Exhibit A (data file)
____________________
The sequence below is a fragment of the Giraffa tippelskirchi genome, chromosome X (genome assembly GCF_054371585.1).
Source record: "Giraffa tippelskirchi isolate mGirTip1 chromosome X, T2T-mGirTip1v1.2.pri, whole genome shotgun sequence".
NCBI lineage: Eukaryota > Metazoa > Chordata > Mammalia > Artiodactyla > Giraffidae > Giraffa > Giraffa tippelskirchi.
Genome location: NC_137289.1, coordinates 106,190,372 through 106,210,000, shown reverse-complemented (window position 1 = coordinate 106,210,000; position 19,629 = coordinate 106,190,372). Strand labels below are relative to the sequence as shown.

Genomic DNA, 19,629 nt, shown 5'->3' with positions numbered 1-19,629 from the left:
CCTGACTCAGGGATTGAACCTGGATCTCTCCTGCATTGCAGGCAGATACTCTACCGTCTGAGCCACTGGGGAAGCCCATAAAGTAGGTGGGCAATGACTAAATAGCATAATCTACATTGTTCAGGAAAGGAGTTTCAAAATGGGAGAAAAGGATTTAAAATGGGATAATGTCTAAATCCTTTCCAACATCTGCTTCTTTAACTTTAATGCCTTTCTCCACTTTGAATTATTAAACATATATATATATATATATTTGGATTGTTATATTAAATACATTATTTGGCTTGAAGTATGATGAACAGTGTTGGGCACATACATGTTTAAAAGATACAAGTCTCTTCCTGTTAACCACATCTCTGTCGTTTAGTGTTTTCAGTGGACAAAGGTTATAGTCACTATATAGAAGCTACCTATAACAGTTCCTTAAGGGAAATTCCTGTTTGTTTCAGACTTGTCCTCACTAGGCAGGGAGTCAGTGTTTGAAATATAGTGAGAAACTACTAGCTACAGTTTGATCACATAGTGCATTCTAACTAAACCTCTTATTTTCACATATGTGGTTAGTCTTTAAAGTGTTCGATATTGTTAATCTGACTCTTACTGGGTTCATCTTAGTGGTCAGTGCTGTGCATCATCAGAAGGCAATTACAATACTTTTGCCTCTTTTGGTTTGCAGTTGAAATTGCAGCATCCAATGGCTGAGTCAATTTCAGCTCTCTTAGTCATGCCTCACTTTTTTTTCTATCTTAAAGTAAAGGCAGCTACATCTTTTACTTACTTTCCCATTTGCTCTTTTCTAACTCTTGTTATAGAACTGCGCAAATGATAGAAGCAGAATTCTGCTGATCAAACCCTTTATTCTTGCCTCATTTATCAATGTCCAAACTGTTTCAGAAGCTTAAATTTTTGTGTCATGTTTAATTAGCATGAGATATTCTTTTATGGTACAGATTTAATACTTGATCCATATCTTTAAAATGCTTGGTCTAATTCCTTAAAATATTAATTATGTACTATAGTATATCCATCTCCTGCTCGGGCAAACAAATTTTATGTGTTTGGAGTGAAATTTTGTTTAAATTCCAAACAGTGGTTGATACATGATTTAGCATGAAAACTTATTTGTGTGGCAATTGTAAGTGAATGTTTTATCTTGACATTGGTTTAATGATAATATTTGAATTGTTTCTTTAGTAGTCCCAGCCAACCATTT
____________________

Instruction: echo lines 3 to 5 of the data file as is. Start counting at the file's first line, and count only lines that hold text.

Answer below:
NCBI lineage: Eukaryota > Metazoa > Chordata > Mammalia > Artiodactyla > Giraffidae > Giraffa > Giraffa tippelskirchi.
Genome location: NC_137289.1, coordinates 106,190,372 through 106,210,000, shown reverse-complemented (window position 1 = coordinate 106,210,000; position 19,629 = coordinate 106,190,372). Strand labels below are relative to the sequence as shown.

Genomic DNA, 19,629 nt, shown 5'->3' with positions numbered 1-19,629 from the left: